Beyond expressing thanks to the staff, the members of the board who were able to attend the social appreciated the wonderful opportunity to connect directly with members of the Staff. These two “sides” of the Co-op work in tandem, but have very seldom the chance to connect personally.

By Ilaria……

Ilaria Brancoli-Busdraghi is a long-serving Co-op Board Member.  Do you have any questions about the Board and how we do our work? Write anytime with comments, questions or suggestions: tam@middleburycoop.com.

Spotlight on Vermont Creamery

In celebration of Dairy Month, we’re shining our Member Deals Spotlight on Vermont Creamery this week and offering member-owners a 20% discount on their full line of delicious dairy products from June 8th – 14th. They’ve got some big news to share with the community, and perhaps you’ve already heard about it, but we wanted to share the full scoop from one of their founders, Allison Hooper. Below you will find Allison’s post from their creamery blog:

With Gratitude for a Bright Future

On March 19th, Bob and I announced to our employees that we are selling our company to Land O’Lakes, the successful farmer-owned cooperative headquartered in Arden Hills, MN. After several years of searching for the right partner, we are thrilled to share this news. We are filled with a myriad of emotions: Delight that we have found a great partner. Elation that our baby Vermont Creamery is a great catch and a good fit for America’s iconic butter-maker. Nostalgia for those naïve twenty-something-year-olds starting an improbable enterprise. Energized to slow down and be present for our families. Relief that we’re leaving behind the stress of owning a business that isn’t so little anymore. Excitement that the future for Vermont Creamery and our team is bright and filled with opportunity.

Why sell now?

Bob and I are entrepreneurs. 34 years ago, back in 1984, we saw something in the future that others didn’t see. We asked: ”Why not make and sell hand-made cheeses from cows and goats milk?” We were undaunted and refreshingly optimistic. In our twenties, the risk seemed minimal as we cobbled together our $2,400 investment to make cheese in an outbuilding on a goat farm. Bob’s penchant for numbers and my intuition that Americans might eat goat cheese and crème fraiche (if they were really hungry!) fueled our passion and drive to succeed. Over the course of 34 years, we developed some scrumptious cheeses and enough customers to flourish as a business. We had just enough grit to clear the big hurdles of making a tasty cheese, keeping cash in the bank and earning a commendable trusting reputation with our customers. Who knew that this little company and America’s appetite for artisanal cheese would blossom as it has?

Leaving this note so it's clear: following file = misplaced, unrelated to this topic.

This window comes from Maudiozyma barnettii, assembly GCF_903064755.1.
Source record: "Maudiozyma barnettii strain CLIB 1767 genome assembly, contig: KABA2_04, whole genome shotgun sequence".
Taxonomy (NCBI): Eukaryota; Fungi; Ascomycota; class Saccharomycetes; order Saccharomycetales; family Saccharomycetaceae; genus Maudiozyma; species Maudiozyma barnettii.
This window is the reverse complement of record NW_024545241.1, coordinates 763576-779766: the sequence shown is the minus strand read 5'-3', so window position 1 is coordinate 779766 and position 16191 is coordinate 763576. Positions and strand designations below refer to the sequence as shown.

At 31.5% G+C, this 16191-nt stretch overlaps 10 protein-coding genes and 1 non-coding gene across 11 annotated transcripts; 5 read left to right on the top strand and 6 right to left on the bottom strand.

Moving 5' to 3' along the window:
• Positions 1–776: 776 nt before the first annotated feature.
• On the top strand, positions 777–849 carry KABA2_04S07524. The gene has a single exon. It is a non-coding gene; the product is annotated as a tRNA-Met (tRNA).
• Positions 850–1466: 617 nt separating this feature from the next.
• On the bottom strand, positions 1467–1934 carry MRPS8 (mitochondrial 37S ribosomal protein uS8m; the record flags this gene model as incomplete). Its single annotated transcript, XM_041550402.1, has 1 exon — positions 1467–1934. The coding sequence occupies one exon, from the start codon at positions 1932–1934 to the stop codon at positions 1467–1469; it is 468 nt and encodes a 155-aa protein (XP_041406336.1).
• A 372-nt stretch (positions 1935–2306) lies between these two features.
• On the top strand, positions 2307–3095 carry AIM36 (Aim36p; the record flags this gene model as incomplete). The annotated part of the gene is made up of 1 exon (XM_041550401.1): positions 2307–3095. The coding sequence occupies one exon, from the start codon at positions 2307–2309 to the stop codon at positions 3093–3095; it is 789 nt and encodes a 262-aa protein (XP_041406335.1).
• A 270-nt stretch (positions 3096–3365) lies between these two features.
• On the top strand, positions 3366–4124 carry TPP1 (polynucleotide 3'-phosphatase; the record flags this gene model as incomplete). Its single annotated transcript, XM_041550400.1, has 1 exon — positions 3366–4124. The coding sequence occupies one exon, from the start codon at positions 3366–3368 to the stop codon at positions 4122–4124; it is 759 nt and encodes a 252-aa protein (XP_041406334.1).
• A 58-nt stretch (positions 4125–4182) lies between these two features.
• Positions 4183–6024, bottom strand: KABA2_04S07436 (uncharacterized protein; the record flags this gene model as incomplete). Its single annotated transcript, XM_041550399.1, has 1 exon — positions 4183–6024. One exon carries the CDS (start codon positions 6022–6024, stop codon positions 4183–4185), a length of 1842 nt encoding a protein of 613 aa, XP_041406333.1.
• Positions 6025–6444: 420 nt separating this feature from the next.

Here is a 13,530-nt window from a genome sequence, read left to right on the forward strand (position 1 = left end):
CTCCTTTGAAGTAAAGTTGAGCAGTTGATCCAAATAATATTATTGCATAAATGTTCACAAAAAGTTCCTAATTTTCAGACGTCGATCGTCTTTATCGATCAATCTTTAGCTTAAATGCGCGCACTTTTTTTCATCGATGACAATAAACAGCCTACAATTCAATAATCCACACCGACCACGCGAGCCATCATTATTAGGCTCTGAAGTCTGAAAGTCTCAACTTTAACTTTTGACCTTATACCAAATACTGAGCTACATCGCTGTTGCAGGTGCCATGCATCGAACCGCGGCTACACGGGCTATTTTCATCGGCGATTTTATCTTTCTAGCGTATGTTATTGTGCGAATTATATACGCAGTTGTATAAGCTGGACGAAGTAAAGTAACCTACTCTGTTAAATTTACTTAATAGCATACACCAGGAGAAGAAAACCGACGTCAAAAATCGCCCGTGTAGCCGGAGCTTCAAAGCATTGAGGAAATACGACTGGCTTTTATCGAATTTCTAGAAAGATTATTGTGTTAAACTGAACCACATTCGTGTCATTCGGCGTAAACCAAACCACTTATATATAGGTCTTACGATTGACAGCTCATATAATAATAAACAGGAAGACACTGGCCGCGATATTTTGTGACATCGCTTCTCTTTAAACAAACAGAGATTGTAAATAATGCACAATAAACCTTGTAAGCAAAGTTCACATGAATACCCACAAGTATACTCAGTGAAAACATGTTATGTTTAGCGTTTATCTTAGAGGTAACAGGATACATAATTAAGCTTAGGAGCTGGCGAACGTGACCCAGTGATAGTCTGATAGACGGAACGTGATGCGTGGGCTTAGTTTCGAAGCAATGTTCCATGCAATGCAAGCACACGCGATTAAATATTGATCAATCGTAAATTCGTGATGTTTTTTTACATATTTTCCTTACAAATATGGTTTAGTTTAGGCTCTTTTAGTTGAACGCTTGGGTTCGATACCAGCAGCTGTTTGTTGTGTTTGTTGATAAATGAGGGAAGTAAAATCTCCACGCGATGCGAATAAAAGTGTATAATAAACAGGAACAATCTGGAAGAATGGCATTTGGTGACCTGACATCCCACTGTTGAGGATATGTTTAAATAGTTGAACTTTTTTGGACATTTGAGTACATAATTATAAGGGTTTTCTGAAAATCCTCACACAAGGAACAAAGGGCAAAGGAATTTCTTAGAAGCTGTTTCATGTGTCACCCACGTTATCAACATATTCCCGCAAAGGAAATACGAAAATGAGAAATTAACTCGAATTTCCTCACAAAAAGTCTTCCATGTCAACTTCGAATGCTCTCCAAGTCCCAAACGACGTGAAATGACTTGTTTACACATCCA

Today, we have a thriving and promising enterprise. Vermont Creamery cheeses and butters are sold in every state. Daily, we manage ten distinct cheesemaking technologies. Between the creamery and the farm, we employ over 105 people. We buy milk from 14 Vermont producers, 4 in Quebec and 12 in Ontario. We have accomplished a whole lot more than what we set out to do. Here is what makes Bob and I really proud:

  • We make amazing chèvres, crème fraîche, mascarpone, cultured butters, and geotricum rinded goats’ and cows’ milk cheeses;
  • We’ve stimulated a company culture that embraces transparent open-book management and rewards innovation;
  • Through solar energy investments on our dairy barn and improvements at the Creamery, we are hacking away at our carbon footprint;
  • Our B Corp certification requires commitment to higher environmental goals, less waste, and more sharing of our surpluses;
  • Through initiatives like the Vermont Cheese Festival and Cheese Council, we collaboratively lift all boats;
  • By building what we hope will become a model, transparent, environmentally conscious and sustainable goat dairy, we connect our working landscape to the good food we serve up;
  • Bob and I built a business partnership that has endured three decades of mistakes, triumphs, raising thoughtful children, and creating solid financial results;
  • We’ve personally mentored the next generation of Vermont Creamery; boy is their future bright!

Bob and I have had a good run and we know it is time for us to turn over the reigns to a team of terrific managers who have the skills to build upon what we have created. We have been intentional in hiring and developing talent at Vermont Creamery. We have already transitioned our day-to-day management to Adeline Druart, our 14- year French “intern” who came to America to learn to speak English. We promoted her to President nearly 2 years ago. Our leadership team is ready and eager for the opportunities of transition. They have a plan and a clear vision on where they will take Vermont Creamery. Equipped with the resources and expertise of Land O’Lakes, there is nothing they cannot achieve.